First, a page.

Know Your Credit Score or Pay More

By Becky House, ACC

Last year Fair Isaac and Company (FICO) released a “new” credit scoring model. The new score is now available through TransUnion and was created to provide lenders a better tool with which to make lending decisions.

Lenders use credit scores to evaluate the probability that a person will repay their debt responsibly and on time. The score is a numerical “grade” of your credit. FICO uses scores between 300 and 850 to indicate a consumer’s level of risk. The lower the score, the more risky someone looks to lenders. Higher scores indicate more reliability in paying and managing your debt in a responsible manner.

[1]According to Myfico.com, the consumer division of Fair Isaac and Company, there are five components that make up a credit score. Here they are listed in order of impact to the score:
- Payment History – 35% of score
- Amounts Owed – 30% of score
- Length of Credit History – 15% of score
- New Credit – 10% of score
- Types of Credit Used – 10% of score

Payment history has the biggest impact on your score. Paying bills on time is critical to maintaining good credit. If you cannot pay a bill on time, contact the lender and set-up a plan to get caught up as soon as possible.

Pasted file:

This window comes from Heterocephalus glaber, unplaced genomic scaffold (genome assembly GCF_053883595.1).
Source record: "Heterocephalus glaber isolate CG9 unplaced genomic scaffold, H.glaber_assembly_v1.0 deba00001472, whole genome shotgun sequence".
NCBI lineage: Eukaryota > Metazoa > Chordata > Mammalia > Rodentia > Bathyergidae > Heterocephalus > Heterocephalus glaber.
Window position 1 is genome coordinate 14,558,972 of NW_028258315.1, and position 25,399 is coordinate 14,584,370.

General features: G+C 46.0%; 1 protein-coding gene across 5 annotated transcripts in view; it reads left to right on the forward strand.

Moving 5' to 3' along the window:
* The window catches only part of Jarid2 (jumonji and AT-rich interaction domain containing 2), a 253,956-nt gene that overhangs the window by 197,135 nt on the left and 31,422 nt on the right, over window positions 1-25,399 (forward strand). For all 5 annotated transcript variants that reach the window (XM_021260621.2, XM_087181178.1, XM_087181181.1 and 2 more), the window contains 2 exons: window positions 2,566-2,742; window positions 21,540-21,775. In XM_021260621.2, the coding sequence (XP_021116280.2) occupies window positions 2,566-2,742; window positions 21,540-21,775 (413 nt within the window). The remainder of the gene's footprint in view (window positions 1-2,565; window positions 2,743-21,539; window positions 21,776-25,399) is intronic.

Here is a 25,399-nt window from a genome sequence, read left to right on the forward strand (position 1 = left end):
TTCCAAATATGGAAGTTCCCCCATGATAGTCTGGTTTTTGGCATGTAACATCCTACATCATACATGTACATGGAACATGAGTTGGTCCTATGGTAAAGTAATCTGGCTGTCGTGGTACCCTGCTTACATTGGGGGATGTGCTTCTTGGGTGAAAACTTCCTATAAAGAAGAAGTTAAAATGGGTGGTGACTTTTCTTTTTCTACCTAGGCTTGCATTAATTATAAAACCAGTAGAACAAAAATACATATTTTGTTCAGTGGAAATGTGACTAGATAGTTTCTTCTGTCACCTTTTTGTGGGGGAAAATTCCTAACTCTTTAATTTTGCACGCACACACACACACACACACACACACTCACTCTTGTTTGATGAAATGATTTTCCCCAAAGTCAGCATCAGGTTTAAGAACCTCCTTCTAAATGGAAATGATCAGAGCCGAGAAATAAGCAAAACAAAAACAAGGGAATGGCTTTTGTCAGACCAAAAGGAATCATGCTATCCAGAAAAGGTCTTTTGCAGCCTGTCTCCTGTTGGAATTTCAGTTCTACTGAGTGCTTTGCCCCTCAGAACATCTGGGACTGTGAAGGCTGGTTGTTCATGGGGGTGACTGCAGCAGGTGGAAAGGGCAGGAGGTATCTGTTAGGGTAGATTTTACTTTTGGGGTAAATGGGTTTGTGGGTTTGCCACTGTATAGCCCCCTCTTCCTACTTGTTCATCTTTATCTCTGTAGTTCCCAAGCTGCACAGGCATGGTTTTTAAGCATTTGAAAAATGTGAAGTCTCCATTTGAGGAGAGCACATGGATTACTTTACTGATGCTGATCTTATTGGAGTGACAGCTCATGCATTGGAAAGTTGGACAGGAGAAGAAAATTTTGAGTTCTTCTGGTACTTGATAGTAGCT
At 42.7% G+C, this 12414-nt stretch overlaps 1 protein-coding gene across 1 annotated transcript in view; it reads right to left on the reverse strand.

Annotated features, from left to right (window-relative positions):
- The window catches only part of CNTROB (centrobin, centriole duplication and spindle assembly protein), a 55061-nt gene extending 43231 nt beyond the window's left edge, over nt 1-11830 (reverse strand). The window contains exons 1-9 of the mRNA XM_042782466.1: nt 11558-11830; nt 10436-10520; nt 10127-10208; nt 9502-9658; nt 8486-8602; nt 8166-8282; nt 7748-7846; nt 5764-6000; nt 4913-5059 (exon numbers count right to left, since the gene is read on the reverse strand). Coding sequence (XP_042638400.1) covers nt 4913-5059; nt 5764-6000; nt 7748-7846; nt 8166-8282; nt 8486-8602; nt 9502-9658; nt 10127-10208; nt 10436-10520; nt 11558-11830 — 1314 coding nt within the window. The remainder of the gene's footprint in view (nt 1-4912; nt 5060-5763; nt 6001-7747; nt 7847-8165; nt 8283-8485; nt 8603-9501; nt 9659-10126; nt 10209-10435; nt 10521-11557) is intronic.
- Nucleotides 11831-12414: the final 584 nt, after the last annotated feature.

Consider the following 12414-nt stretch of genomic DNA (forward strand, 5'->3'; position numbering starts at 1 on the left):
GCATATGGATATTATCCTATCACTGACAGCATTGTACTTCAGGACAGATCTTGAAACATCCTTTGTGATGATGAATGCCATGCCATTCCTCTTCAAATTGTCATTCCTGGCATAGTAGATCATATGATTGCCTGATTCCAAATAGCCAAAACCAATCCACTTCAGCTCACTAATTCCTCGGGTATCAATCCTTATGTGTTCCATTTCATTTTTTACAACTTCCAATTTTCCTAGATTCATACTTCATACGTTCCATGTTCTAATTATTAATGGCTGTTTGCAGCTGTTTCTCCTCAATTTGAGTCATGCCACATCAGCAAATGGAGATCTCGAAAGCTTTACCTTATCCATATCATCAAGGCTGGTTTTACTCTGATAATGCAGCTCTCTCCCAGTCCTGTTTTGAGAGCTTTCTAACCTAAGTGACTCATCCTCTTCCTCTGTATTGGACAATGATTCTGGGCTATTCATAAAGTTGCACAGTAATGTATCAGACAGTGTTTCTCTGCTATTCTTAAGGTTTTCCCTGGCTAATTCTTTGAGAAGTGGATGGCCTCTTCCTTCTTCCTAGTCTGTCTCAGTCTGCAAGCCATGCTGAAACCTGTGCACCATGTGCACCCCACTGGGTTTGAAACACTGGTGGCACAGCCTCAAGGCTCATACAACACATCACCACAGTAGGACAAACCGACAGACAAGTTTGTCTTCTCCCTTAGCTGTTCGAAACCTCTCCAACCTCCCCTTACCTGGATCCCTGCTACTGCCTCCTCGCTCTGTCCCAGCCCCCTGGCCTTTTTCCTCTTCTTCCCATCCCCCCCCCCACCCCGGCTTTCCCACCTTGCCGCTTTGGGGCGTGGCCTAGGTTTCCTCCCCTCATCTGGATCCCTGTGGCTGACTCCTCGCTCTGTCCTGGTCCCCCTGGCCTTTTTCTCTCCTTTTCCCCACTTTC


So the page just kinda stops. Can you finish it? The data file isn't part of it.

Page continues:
The second biggest influence on your score is how much you owe on your accounts. On debt like credit and store cards, the maximum balance owing should be 30% – 50% or less of the available credit limit. For example, if your credit card has a limit of $1,000, the highest balance you should carry on that card is $500. Any higher and you run the risk of damaging your score.

Length of your credit history and new types of credit refer to how long you have had accounts open or how long it has been since you opened new accounts. These categories also take into account how long the specific type of account has been open. Opening numerous accounts at the same time may appear risky and may reflect negatively in your score. Having an account on your credit report that shows a long history of on-time repayments benefits your score.
The last piece of the score looks at the different types of credit you use. Having a mix of types of credit such as installment loans, credit or store cards, mortgage, and auto loans can be important in showing your ability to handle debt.

Creating and maintaining good credit is a balancing act. Your score reflects only the information found in your credit report, so it is important to check the information in your reports at least once a year through http://www.annualcreditreport.com/ or by phone (1-877-322-8228). For more help understanding your credit score or credit report, contact an accredited credit counselor at 1-888-282-5899 or /. You can also access additional FICO score information at www.myfico.com.
[1] http://www.myfico.com/